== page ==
KW: What inspired the album title?
DS: It’s just an interesting theory which describes a humans response to something which is slightly off from human. A shift away from perfection, and how this odd-human likeness can create a feeling of revulsion. It’s a theory more based in the computer and robotics worlds, but it’s interesting if you apply it to other fields such as life and relationships. Those dramatic and odd emotional gulfs are interesting to explore.
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KW: At times, the ‘Midnight Juggernauts’ sound can be quite eclectic; is this a conscious decision or simply a result of experimentation? Are you inspired by anything or anyone?
DS: We’re inspired by anything and everything. From film to painting as well. Though it’s easy for acts to reproduce what is out there already so we’ve always wanted to shift our music off the rails so it has it’s own character, rather than following well worn paths or trends.
KW: In general, which of your songs is your favourite to perform live and why?
DS: Songs with longer intros or outros or bridges are always fun to play, so I enjoy playing Vital Signs with its different extended bridges, or Shadows too. They’re all fun to play, on different days depending on mood.
KW: Where do you think – or would like to think! – your sound fits into the current musical spectrum?
DS: We’ve always wanted to occupy our own space, perhaps sitting on the roof where there’s lots of room to move. There’s always different trends every few months which shift and change so we like having that freedom to be our own creature. There’s always pressure to follow a particular direction or expectation, but we’ve always wanted to forge our own creative path and create more rewarding challenges. It makes it more rewarding for us.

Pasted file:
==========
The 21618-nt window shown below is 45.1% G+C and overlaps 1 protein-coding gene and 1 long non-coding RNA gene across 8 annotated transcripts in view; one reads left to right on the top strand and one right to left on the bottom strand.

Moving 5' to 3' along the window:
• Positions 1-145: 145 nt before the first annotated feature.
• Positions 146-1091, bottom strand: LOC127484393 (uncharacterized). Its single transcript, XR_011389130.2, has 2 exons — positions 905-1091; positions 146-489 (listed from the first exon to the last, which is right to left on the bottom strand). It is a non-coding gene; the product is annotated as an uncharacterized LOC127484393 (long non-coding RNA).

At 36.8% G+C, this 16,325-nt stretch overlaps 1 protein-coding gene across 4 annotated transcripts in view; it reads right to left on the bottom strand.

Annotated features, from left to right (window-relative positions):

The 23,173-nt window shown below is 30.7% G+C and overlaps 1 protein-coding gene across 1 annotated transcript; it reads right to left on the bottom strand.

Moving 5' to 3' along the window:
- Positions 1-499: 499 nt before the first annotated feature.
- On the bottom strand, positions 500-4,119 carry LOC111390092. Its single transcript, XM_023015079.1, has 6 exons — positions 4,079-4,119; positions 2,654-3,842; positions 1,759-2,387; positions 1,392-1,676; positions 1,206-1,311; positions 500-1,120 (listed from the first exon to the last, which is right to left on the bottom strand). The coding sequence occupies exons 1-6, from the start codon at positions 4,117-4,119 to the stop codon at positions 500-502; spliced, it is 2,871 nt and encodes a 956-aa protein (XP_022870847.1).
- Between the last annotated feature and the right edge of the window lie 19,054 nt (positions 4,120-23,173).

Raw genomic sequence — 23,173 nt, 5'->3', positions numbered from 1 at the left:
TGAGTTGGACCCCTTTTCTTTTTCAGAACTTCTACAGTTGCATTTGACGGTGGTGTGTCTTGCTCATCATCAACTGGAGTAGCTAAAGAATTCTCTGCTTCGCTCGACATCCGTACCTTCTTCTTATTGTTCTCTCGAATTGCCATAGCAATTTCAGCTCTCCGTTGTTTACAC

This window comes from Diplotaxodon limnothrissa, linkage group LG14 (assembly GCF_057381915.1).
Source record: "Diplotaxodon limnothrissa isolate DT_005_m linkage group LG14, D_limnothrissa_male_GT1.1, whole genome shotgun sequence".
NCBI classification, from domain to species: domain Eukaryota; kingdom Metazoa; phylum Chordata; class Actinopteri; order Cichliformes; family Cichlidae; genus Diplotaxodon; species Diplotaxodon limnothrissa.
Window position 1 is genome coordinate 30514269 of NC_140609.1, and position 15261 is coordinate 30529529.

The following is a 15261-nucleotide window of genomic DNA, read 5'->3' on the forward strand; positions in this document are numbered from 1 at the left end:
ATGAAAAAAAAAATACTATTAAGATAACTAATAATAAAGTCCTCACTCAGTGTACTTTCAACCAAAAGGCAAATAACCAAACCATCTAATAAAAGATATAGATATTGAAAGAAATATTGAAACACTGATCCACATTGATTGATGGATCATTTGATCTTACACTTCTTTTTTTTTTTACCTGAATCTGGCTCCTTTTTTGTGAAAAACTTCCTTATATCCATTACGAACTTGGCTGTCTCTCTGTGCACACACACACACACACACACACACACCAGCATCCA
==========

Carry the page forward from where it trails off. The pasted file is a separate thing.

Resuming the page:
KW: Would you say you have any contemporaries in regards to sound?
DS: Well probably, and we have a lot of friends who make good music. Some of them make electronic music, and some are more guitar based. I guess we appreciate any musical compadres who follow their music instincts without hesitation.
KW: What bands/artists are keeping you on your toes? Who are you listening to that you can’t get enough of?
DS: There’s good musicians out there. I’m into the new Pond record and Blood Orange and Kirin J Callinan are doing good things too.
KW: Are there any albums in your music collection that you’d rather nobody else ever saw?
DS: There’s many tasteless records in my house. Lots of romantic comedy soundtracks from the ’80s and ’90s. I guess these LPs are always $1, but there’s always a good song on them to be found.
KW: And finally, what is the story behind the band’s name, Midnight Juggernauts?
DS: An unstoppable force in the middle of the night. This is the general meaning of the name, but we just like that it seemed intriguing without giving away whether it’s a positive or frightening force being described. It’s good to keep these things subjective or unknown.